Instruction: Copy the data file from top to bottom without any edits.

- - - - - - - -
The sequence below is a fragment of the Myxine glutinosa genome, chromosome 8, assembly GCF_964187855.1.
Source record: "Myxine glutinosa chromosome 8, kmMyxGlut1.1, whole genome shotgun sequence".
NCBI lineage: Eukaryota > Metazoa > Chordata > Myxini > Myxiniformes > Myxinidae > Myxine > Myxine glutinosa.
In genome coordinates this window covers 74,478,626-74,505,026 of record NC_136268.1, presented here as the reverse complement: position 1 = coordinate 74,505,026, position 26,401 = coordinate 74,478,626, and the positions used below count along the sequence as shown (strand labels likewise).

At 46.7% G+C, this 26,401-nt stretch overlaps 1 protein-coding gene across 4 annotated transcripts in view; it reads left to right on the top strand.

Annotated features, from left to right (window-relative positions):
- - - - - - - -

The sequence below is a fragment of the Myxine glutinosa genome, chromosome 8, assembly GCF_964187855.1.
Source record: "Myxine glutinosa chromosome 8, kmMyxGlut1.1, whole genome shotgun sequence".
NCBI lineage: Eukaryota > Metazoa > Chordata > Myxini > Myxiniformes > Myxinidae > Myxine > Myxine glutinosa.
In genome coordinates this window covers 74,478,626-74,505,026 of record NC_136268.1, presented here as the reverse complement: position 1 = coordinate 74,505,026, position 26,401 = coordinate 74,478,626, and the positions used below count along the sequence as shown (strand labels likewise).

At 46.7% G+C, this 26,401-nt stretch overlaps 1 protein-coding gene across 4 annotated transcripts in view; it reads left to right on the top strand.

Annotated features, from left to right (window-relative positions):